Following their victory in 226 IE, the Juliae began to colonize the Nenaseleni and the Zervatos territory, integrating it by 267 IE. In that year, Sacha Sinotnamito, glaven of the Juliae, declared the forgiveness of the Zervatos tribe and their acceptance into the Juliae tribe as brethren. With the last vestiges of Zervatos independent identity assimilated, the region settled into a peaceful rule under the Juliae for the next two centuries.
Krotoik Invasion (460-483 IE)
In 460 IE, the Peraro Krotoik crossed the Ekatisloia Mountains and began to colonize and subjugate the tribes west of the Juliae. Fearing annihilation at the hands of the Krotoi, the Juliae tribe began a military buildup. By 475 IE, the two nations shared a mutual border and already had minor border conflicts all along the western border of the Nenaseleni. In 480 IE, a large band of ethnic Zervatos began a rebellion against their Juliaen overlords, citing cultural grievances. Not wanting a subjugated and primarily assimilated culture to create a weakening civil war within the Juliaen tribe, glaven Lazo Panamito ordered a large contingent of cavalry and patrolmen to put down the rebellion. Disastrously for the Juliae, the army failed to completely destroy the rebellion, allowing many Zervatos to escape west. Seeing a chance to strike, the Krotoika invaded the Juliae in late May of 480 IE.
Responding quickly, a great force of Juliaen soldiers and tribesmen gathered in eastern Nenaseleni, led by Lazo Panamito. This force, a collection of all able-bodied warriors of the tribe, numbered five thousand. These five thousand, known later as Lazo’s Band, amassed outside the village of Ridibunar. Creating a defensive position, Lazo’s strategy hinged on the Krotoik attacking his defensive position, allowing him to make use of his powerful cavalry units to flank and crush the attackers. Unable to predict the ferocity of the Krotoik forces, Lazo’s Band was soundly defeated at the Battle of Ridibunar, losing over four hundred warriors to the Krotoik eighty. Devastated by the massive loss, Lazo’s Band split, disappearing into the wildest parts of the Nenaseleni. Unable to win another decisive victory over the Juliae, the Krotoik settled down and occupied much of western Nenaseleni.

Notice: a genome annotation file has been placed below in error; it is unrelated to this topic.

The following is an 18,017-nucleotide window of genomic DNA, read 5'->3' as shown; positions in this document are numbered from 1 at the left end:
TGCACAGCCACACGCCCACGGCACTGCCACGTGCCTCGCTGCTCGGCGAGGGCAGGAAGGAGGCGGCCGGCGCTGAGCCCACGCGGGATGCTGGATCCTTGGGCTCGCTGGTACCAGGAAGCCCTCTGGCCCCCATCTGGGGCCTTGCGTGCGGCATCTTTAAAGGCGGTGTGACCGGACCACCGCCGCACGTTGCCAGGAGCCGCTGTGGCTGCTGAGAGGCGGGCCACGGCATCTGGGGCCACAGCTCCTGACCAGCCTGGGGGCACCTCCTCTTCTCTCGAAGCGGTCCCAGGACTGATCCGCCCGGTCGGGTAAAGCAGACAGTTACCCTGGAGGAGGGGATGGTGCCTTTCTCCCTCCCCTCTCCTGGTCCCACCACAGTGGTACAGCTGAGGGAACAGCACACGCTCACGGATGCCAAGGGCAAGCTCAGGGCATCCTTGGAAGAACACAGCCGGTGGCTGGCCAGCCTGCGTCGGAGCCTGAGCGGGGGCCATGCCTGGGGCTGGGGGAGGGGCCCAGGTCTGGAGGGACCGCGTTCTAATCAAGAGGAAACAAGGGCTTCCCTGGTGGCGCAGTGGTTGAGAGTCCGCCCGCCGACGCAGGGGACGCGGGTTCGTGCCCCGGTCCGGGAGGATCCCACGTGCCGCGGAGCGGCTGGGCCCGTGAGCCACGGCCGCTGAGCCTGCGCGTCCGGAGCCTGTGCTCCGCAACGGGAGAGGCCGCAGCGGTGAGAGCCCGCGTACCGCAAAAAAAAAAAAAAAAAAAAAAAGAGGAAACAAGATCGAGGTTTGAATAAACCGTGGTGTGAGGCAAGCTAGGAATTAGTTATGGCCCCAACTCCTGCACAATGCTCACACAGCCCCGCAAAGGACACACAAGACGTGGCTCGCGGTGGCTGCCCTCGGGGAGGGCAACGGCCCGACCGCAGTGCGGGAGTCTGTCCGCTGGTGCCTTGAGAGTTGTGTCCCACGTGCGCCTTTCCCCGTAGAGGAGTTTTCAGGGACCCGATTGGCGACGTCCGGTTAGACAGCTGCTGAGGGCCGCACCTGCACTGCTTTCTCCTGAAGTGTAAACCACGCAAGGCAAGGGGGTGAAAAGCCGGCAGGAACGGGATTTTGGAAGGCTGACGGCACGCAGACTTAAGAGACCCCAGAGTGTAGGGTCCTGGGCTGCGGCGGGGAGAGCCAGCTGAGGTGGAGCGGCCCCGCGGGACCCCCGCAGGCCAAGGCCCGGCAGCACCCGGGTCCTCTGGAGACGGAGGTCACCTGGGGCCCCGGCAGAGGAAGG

Although many guerilla forces continued to harass the Krotoiks throughout 480 IE, no record of any battle or large-scale skirmish exists. In 481 IE, however, the Juliaen forces once again gathered outside the fort-town of Dzidikamen, once again setting up heavy defenses. This time, the Krotoika forces, harassed from their holdings in western Nenaseleni by raiding parties, were overcome by the defenders at Dzidikamen, leading to a Krotoik loss of three hundred and sixty. Forced back, the Krotoika were plagued by continual raids by the Juliaen force. Retreating past their former front lines, the Krotoika re-camped in Crnoidrvo, holding off the Juliaen forces until fall ended the campaign.
With neither side holding a clear victory, the Krotoika brought in enough reinforcements to deal with the Juliaen forces, no matter the cost. Facing a force of thirteen thousand Krotoik warriors, Lazo Panamito gathered the last of his remaining forces, along with new recruits, outside the capital city of Soncetopilay. Marching west to face the Krotoika, the Juliaens met their enemies on the plains of Nenaseleni at a place now known as the Zemji-na-Krv, the lands of blood. With only six thousand Juliaens, Lazo prepared to defend against the superior Krotoik force. With defenses prepared, the Juliaens waited out the onslaught. Although the exact date of the battle is unknown, legend tells that, at sunrise on the third day of July, the Krotoik army charged at the outnumbered Juliaens. The battle raged for most of the day and through the night. Making use of crude field-siege weapons, the Juliaens were able to hold off the Krotoika for hours, but eventually were forced to retreat.